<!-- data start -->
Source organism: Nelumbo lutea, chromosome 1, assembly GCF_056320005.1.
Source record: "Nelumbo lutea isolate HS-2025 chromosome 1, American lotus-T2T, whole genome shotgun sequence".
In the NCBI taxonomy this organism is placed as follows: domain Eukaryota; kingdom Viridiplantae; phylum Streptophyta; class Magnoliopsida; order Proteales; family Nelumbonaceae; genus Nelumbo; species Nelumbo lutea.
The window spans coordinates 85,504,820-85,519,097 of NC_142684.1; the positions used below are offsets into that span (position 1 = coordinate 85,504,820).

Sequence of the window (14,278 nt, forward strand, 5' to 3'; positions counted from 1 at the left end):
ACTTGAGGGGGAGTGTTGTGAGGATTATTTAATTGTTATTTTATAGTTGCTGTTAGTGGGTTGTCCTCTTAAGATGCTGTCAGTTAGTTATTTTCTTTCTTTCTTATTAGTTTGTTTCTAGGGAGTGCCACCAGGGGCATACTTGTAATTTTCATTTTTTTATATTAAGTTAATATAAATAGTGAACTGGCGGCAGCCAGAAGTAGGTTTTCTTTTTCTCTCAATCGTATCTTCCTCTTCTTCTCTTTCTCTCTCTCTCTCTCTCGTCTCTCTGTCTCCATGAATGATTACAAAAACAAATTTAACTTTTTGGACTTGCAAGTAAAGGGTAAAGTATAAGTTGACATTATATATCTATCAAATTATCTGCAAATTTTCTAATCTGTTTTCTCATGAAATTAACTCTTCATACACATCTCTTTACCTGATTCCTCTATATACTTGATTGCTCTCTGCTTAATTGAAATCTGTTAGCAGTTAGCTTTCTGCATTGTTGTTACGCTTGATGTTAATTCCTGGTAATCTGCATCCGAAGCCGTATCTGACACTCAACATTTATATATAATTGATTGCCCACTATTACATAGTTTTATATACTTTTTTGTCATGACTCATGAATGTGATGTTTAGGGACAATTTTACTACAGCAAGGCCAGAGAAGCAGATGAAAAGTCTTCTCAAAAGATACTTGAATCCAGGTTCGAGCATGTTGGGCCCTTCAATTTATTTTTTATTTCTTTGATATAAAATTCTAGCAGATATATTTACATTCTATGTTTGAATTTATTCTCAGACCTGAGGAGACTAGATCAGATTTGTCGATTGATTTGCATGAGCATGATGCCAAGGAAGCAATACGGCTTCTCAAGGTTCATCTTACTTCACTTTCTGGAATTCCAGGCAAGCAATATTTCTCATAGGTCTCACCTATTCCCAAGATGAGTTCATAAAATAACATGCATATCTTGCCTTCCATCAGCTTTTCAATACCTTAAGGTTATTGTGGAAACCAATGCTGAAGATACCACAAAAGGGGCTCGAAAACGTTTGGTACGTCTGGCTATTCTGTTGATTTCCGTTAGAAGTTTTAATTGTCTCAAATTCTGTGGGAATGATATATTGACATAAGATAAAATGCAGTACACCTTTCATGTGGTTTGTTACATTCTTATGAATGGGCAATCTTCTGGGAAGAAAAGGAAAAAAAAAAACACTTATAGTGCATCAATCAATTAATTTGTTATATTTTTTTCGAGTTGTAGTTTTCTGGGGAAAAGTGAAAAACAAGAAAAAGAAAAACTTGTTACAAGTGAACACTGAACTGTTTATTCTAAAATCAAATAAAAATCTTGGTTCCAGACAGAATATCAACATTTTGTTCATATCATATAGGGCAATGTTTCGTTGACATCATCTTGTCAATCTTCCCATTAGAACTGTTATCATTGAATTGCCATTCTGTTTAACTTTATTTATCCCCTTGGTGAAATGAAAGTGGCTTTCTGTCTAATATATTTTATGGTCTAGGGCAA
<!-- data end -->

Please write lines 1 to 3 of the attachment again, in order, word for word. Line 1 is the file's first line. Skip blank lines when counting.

Source organism: Nelumbo lutea, chromosome 1, assembly GCF_056320005.1.
Source record: "Nelumbo lutea isolate HS-2025 chromosome 1, American lotus-T2T, whole genome shotgun sequence".
In the NCBI taxonomy this organism is placed as follows: domain Eukaryota; kingdom Viridiplantae; phylum Streptophyta; class Magnoliopsida; order Proteales; family Nelumbonaceae; genus Nelumbo; species Nelumbo lutea.